Coal Tattoo

‘And because of that … I lost my brother’

Howard Berkes at NPR has just posted a lengthy online piece based on his discussions with Gene Jones, whose twin brother, Dean Jones (above), was among the 29 miners killed at the Upper Big Branch Mine Disaster.

Here’s a brief portion of the story:

Gene and Dean Jones were so close in their mother’s womb doctors detected just a single heartbeat.

“I was 10 minutes older than Dean,” Gene said. “It’s like part of me is gone.”

“I think about him every day,” Gene said from a conference room at Appalachian Power in Beckley, where he works as an electrical engineer. His hazel eyes welled with tears. “So I work a lot not to think about it.”

Readers of local papers, including the Gazette, may recall the remarkable obituary notice that was published here (and republished in Coal Tattoo)  about the life of Dean Jones, including the especially moving part about Jones’ son:

His beautiful son, whom he loves with every fiber of his being, is also waiting. They will have dinner together and then they will spend the evening together. They love “The Andy Griffith Show.” He has purchased his son all the episodes on DVD, and they watch them over and over. They love watching old westerns, the kind that he grew up watching as a boy. They love the Steelers. He has filled his son’s whole room with Steelers’ memorabilia. They love WVU football and basketball. They love to wrestle and play and their beautiful golden retriever joins in the play. They are constant companions, bonded in a way that most do not know. His son is sick. His son has cystic fibrosis, a progressive and debilitating illness, for which there is no cure. He has spent many sleepless days and nights pleading for his son’s life and health. He adores him and wants to be there for him. He wants to comfort him in hard times and laugh and play with him in good times. He wants his son’s life to be full and blessed. He will lead him safely to manhood. They will blow out the candles together on his May 1st 14th birthday; since last year his son was too ill to have a birthday cake. They are best buddies. His greatest ambition was to be a good father.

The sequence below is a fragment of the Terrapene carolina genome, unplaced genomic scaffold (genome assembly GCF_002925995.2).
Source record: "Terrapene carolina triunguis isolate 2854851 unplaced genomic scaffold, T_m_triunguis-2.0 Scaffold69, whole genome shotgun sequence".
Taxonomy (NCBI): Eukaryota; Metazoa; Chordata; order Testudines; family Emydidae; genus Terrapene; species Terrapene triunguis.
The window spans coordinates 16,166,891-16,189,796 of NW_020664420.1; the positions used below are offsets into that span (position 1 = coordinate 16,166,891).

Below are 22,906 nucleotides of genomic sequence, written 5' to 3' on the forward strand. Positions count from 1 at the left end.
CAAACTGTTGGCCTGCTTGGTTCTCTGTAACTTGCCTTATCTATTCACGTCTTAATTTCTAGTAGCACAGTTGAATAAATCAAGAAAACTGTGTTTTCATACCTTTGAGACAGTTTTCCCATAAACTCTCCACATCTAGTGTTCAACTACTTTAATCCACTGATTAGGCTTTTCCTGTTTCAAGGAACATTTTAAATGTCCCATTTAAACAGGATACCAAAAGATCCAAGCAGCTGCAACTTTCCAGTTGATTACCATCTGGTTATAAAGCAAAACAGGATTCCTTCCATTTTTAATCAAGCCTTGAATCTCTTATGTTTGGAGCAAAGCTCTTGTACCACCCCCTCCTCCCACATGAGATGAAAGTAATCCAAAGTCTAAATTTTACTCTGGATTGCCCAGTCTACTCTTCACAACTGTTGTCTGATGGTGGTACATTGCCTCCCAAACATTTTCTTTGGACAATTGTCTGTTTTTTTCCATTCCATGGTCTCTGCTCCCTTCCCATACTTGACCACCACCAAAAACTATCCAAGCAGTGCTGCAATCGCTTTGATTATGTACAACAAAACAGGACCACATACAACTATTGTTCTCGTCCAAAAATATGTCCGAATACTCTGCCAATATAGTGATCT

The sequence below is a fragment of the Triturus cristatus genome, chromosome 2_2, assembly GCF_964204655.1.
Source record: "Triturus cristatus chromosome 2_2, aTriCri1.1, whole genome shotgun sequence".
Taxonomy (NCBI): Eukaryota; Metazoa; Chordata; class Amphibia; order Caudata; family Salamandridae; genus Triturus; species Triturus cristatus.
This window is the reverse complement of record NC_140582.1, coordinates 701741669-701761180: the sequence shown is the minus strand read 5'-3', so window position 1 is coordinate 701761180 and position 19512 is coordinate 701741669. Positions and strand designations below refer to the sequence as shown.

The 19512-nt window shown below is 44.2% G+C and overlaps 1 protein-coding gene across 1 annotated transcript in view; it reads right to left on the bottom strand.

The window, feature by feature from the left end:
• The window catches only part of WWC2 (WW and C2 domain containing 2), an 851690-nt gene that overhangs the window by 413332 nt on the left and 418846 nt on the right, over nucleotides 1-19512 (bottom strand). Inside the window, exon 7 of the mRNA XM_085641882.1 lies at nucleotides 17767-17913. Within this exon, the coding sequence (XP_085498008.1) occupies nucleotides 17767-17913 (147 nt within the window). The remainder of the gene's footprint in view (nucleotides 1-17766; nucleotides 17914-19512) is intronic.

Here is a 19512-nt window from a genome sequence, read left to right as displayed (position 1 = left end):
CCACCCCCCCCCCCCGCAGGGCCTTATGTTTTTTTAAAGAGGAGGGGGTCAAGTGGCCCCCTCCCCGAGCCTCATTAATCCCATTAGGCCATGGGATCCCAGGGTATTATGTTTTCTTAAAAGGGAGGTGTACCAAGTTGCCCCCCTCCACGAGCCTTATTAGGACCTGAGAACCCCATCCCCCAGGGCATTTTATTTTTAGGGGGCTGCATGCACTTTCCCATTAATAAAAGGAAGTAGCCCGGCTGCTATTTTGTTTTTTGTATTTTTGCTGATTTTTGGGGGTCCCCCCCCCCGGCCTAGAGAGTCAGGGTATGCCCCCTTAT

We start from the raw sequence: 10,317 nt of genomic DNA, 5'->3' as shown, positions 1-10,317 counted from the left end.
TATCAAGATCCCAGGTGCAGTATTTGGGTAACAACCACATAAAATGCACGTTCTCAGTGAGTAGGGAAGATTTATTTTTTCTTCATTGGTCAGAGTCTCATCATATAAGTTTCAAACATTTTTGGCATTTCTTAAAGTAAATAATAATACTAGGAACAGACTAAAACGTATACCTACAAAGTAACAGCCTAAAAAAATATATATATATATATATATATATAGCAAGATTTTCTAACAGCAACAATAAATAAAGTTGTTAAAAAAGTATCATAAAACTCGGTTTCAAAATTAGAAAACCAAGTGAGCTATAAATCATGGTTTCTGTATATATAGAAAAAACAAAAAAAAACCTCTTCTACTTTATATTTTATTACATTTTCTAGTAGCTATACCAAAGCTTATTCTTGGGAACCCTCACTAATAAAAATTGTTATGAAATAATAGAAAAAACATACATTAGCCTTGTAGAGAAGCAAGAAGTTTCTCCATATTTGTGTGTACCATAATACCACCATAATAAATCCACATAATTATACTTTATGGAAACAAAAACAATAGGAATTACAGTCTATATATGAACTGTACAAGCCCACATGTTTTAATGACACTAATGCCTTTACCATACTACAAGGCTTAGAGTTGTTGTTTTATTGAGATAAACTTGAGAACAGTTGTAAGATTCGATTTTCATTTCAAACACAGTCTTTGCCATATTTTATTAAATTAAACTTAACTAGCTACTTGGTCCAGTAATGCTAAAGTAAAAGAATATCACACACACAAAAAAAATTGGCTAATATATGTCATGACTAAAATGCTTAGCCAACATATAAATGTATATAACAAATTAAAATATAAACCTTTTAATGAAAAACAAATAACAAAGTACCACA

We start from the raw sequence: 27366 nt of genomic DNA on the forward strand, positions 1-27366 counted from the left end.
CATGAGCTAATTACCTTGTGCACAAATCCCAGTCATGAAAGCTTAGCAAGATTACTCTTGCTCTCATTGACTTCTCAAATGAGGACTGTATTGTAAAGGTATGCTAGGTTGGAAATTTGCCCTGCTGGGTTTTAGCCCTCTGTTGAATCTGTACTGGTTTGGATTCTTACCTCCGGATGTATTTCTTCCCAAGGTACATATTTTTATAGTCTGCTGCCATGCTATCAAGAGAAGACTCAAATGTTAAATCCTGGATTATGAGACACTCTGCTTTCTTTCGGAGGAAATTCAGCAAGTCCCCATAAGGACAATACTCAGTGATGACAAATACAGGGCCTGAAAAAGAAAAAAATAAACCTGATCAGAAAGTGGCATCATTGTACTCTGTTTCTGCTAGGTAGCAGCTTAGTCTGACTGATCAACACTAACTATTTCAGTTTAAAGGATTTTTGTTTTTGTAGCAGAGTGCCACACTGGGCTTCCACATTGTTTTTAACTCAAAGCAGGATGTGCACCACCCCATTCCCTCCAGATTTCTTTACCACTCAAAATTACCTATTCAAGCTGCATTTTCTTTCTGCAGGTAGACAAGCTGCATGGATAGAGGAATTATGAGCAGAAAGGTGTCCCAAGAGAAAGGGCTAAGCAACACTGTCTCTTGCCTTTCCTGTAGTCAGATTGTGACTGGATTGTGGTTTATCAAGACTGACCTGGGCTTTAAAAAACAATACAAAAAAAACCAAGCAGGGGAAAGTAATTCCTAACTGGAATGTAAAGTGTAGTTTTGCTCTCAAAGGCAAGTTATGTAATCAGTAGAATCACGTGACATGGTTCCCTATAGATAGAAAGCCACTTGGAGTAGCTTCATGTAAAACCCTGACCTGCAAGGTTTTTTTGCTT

The new NPR piece also includes an interactive map with photos of all of the Upper Big Branch miners. The story concludes:

Gene reflects on the eight months since Dean Jones and 28 other brothers, fathers, sons and grandfathers died. Congress rejected mine safety reform, he says. The civil and criminal investigations of the Upper Big Branch explosion drag on. And he wonders about the value Massey Energy has placed on his brother’s life. Departing CEO Don Blankenship, he notes, is getting a golden parachute worth at least $12 million — four times the settlement the company offered to the Jones family.

“It’s so sad to hear these crazy things,” he says. The miners “were there every day risking their lives for that black coal, for us, surviving in this country.”

Gene Jones pauses with a massive sigh. “And because of that,” he continues, “I lost my brother.”